The (Non) End of Autobiographical Fiction

As if to prove that my blog is relevant, The Guardian published an article by Belinda McKeon on the difficulties of autobiographical fiction writing yesterday. I particularly like this idea:

“The problem is with story; with the idea that life is anything like a story. It is not a story; it has been, and hopefully continues to be, a life.”

I’ve come back to this idea a few times in my PhD research on Dorothy Richardson because her autobiographical Pilgrimage novel sequence has pretty much been left unfinished since the last volume was published posthumously. Basically, can autobiography or autobiographical fiction ever have a satisfying ending if the life it’s based on continues?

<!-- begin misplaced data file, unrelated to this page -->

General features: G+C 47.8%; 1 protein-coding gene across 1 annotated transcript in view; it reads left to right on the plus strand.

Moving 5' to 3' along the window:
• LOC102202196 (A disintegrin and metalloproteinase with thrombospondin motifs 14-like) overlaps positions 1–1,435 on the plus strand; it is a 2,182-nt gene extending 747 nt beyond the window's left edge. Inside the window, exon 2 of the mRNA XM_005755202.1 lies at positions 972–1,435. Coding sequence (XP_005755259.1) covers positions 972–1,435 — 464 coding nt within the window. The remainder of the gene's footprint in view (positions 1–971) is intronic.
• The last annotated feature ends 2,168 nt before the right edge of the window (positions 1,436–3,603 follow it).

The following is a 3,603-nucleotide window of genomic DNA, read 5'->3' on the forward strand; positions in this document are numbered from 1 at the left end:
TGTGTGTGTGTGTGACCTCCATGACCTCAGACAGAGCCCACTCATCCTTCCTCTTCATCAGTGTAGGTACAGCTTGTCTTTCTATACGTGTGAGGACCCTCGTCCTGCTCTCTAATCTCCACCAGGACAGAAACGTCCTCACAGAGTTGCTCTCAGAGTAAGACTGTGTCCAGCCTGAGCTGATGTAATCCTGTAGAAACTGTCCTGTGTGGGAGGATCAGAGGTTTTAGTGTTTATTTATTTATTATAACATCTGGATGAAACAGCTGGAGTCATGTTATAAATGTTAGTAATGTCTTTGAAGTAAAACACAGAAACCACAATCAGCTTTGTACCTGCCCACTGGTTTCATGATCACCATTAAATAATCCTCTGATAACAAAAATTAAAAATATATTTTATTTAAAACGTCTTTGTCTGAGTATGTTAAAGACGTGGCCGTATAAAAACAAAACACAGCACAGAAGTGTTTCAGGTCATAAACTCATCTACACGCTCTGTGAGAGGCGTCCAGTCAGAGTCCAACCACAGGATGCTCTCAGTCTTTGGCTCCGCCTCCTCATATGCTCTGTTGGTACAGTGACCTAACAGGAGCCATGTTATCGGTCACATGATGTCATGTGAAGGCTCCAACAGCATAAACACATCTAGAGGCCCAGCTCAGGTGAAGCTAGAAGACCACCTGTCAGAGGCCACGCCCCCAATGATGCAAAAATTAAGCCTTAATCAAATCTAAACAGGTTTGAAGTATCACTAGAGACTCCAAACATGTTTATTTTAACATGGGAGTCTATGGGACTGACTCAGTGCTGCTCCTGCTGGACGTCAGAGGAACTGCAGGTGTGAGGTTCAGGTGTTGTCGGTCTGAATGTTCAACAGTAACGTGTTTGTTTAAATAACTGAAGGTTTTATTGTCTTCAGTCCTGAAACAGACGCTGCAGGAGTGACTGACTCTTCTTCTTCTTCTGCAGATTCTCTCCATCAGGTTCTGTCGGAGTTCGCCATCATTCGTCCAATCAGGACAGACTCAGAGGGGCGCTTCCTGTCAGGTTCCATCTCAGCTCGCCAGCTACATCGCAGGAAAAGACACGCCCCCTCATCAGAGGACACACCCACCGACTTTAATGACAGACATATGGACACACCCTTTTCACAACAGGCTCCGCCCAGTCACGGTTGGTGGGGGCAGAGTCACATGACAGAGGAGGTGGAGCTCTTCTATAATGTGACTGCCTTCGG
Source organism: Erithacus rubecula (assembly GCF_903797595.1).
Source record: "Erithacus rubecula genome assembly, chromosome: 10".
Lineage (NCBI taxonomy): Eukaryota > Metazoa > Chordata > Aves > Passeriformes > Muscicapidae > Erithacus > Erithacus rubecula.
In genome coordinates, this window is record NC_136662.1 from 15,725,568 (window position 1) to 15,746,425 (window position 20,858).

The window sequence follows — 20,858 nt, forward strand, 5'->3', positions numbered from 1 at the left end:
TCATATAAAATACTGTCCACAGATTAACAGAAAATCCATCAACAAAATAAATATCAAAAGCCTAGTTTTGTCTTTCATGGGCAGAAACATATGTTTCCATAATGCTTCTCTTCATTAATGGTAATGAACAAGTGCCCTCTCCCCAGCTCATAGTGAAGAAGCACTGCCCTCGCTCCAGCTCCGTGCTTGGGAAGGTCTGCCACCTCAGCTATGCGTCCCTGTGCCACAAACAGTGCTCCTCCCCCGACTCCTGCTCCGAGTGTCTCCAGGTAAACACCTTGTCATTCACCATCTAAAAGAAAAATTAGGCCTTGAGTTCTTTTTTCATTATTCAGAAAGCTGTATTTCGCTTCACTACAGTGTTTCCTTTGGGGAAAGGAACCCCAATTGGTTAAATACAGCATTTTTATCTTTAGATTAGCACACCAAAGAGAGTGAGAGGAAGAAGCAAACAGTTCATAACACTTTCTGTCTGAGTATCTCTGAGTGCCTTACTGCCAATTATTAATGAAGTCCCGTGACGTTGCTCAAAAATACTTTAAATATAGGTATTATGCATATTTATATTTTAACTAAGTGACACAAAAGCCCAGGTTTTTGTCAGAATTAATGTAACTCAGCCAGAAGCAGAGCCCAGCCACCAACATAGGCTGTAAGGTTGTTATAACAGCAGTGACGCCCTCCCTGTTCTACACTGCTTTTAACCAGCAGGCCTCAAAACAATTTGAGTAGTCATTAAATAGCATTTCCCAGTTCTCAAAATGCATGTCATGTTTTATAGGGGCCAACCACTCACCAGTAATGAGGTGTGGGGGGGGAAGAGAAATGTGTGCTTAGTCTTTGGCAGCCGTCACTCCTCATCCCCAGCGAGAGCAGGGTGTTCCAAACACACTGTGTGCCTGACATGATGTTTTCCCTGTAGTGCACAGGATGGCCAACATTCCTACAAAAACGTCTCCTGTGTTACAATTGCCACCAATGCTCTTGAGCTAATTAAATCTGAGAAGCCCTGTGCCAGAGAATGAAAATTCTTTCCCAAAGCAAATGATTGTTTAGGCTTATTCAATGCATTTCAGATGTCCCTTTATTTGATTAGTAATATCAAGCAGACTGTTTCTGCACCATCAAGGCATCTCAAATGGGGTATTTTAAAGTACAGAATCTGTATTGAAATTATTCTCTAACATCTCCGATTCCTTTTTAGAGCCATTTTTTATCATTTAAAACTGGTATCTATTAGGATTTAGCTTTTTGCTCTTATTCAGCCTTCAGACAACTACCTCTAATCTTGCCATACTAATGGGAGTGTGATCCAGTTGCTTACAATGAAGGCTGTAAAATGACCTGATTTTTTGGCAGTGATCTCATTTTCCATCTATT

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One thought on “The (Non) End of Autobiographical Fiction”

  1. I suppose it depends on the events that have happened to the author, and whether those events have already come to a conclusion. Personally, I waited until a stage in my life when many of the more significant issues had reached a head, and then been resolved. Of course I am hoping that my life continues to have interesting aspects.. but I intend for what I write so far to at least draw to some conclusions. If all else fails, or I accidentally walk in front of a bus, my daughter has been assigned to pick up the threads! It’s an interesting thought though. Mir xx

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